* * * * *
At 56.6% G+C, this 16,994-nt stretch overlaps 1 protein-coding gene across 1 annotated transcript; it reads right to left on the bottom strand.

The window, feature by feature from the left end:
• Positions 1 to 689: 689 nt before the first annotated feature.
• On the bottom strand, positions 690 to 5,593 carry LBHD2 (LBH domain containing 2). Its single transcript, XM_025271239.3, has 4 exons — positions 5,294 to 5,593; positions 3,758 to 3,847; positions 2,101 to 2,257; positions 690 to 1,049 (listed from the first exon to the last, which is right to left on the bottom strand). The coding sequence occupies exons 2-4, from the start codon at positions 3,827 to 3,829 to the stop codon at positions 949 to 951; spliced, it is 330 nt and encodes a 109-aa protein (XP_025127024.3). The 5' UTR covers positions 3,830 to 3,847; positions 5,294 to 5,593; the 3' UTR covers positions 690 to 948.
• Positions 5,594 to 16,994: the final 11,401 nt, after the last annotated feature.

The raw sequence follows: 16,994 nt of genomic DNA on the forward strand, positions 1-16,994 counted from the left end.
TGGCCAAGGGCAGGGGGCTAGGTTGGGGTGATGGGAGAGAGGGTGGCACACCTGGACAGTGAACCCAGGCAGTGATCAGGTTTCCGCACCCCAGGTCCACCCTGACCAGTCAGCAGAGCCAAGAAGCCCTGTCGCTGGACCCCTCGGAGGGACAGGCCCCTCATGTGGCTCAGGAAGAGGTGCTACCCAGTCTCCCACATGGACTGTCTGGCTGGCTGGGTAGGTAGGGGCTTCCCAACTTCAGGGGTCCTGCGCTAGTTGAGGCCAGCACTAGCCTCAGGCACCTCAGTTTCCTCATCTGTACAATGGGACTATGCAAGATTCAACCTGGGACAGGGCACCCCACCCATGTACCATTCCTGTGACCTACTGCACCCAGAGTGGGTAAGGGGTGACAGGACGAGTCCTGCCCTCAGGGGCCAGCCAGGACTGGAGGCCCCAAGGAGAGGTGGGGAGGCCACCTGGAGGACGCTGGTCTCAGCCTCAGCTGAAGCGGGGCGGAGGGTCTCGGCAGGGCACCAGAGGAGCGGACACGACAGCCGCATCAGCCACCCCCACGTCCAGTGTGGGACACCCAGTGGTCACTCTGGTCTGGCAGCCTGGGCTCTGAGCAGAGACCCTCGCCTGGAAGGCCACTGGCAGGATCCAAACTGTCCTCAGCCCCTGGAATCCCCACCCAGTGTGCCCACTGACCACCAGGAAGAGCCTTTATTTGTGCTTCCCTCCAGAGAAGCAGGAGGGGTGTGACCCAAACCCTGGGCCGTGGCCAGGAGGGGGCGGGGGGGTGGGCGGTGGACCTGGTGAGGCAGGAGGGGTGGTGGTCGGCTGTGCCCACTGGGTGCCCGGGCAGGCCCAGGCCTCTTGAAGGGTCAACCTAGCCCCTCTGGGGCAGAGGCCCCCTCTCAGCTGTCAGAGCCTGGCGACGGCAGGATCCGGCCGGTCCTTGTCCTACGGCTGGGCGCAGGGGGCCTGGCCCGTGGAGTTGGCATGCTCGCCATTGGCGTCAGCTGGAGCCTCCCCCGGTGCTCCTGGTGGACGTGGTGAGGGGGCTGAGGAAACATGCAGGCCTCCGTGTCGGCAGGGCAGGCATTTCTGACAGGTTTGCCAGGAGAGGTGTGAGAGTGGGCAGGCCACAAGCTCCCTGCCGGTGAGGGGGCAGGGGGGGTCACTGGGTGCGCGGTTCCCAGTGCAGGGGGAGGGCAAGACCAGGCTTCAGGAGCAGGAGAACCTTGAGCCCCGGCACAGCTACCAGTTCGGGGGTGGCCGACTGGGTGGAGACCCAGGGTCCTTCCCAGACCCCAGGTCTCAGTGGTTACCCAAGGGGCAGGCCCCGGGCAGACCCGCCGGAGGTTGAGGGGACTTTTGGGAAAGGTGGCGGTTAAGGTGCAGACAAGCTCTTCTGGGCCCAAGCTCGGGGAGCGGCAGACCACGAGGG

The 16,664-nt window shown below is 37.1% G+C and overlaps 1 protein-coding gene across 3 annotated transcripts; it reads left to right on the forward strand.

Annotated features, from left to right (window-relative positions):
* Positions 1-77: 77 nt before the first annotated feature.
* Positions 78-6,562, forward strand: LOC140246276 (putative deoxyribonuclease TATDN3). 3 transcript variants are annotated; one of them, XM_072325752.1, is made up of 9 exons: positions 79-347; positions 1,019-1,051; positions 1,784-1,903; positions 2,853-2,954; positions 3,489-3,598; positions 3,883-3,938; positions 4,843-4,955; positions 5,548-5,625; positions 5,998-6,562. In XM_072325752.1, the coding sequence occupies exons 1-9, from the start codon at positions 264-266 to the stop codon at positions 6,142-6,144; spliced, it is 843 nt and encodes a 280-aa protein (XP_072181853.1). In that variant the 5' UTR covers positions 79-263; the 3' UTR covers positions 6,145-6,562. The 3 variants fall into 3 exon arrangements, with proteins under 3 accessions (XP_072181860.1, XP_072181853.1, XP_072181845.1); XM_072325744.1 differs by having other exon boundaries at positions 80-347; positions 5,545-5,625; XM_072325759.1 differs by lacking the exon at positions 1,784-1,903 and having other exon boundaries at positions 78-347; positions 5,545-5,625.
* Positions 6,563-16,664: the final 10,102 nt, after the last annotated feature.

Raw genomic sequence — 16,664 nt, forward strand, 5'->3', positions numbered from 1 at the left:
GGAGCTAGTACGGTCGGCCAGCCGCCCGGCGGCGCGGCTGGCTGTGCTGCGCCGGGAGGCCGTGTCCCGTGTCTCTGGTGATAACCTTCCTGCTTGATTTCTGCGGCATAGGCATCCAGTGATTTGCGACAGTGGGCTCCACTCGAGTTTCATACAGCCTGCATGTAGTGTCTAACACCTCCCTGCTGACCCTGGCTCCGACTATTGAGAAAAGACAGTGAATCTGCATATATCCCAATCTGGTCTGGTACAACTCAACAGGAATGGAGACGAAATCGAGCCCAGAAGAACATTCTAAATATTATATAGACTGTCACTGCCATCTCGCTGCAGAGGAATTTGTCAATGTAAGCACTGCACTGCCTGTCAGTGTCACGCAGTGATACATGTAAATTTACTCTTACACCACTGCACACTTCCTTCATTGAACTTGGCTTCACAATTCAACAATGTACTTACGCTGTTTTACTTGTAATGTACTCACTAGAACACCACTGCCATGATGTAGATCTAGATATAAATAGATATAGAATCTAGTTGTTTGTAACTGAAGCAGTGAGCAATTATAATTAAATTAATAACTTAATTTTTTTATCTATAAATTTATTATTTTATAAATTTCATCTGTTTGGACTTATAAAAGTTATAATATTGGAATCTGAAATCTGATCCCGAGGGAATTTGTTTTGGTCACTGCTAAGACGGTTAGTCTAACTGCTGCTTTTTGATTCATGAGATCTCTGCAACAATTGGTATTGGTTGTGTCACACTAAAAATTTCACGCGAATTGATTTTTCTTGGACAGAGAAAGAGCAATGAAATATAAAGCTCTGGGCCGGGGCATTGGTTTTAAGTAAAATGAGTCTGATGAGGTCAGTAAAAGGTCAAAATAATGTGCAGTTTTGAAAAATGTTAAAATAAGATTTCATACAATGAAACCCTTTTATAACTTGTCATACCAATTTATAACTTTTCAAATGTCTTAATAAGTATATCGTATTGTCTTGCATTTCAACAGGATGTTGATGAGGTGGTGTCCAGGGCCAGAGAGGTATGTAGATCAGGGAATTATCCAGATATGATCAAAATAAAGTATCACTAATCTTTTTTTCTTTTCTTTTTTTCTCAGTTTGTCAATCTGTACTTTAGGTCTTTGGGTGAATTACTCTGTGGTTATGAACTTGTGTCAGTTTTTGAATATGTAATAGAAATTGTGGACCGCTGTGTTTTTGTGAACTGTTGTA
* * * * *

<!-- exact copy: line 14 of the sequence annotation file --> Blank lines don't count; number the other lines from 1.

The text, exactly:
GGAGCTAGTACGGTCGGCCAGCCGCCCGGCGGCGCGGCTGGCTGTGCTGCGCCGGGAGGCCGTGTCCCGTGTCTCTGGTGATAACCTTCCTGCTTGATTTCTGCGGCATAGGCATCCAGTGATTTGCGACAGTGGGCTCCACTCGAGTTTCATACAGCCTGCATGTAGTGTCTAACACCTCCCTGCTGACCCTGGCTCCGACTATTGAGAAAAGACAGTGAATCTGCATATATCCCAATCTGGTCTGGTACAACTCAACAGGAATGGAGACGAAATCGAGCCCAGAAGAACATTCTAAATATTATATAGACTGTCACTGCCATCTCGCTGCAGAGGAATTTGTCAATGTAAGCACTGCACTGCCTGTCAGTGTCACGCAGTGATACATGTAAATTTACTCTTACACCACTGCACACTTCCTTCATTGAACTTGGCTTCACAATTCAACAATGTACTTACGCTGTTTTACTTGTAATGTACTCACTAGAACACCACTGCCATGATGTAGATCTAGATATAAATAGATATAGAATCTAGTTGTTTGTAACTGAAGCAGTGAGCAATTATAATTAAATTAATAACTTAATTTTTTTATCTATAAATTTATTATTTTATAAATTTCATCTGTTTGGACTTATAAAAGTTATAATATTGGAATCTGAAATCTGATCCCGAGGGAATTTGTTTTGGTCACTGCTAAGACGGTTAGTCTAACTGCTGCTTTTTGATTCATGAGATCTCTGCAACAATTGGTATTGGTTGTGTCACACTAAAAATTTCACGCGAATTGATTTTTCTTGGACAGAGAAAGAGCAATGAAATATAAAGCTCTGGGCCGGGGCATTGGTTTTAAGTAAAATGAGTCTGATGAGGTCAGTAAAAGGTCAAAATAATGTGCAGTTTTGAAAAATGTTAAAATAAGATTTCATACAATGAAACCCTTTTATAACTTGTCATACCAATTTATAACTTTTCAAATGTCTTAATAAGTATATCGTATTGTCTTGCATTTCAACAGGATGTTGATGAGGTGGTGTCCAGGGCCAGAGAGGTATGTAGATCAGGGAATTATCCAGATATGATCAAAATAAAGTATCACTAATCTTTTTTTCTTTTCTTTTTTTCTCAGTTTGTCAATCTGTACTTTAGGTCTTTGGGTGAATTACTCTGTGGTTATGAACTTGTGTCAGTTTTTGAATATGTAATAGAAATTGTGGACCGCTGTGTTTTTGTGAACTGTTGTA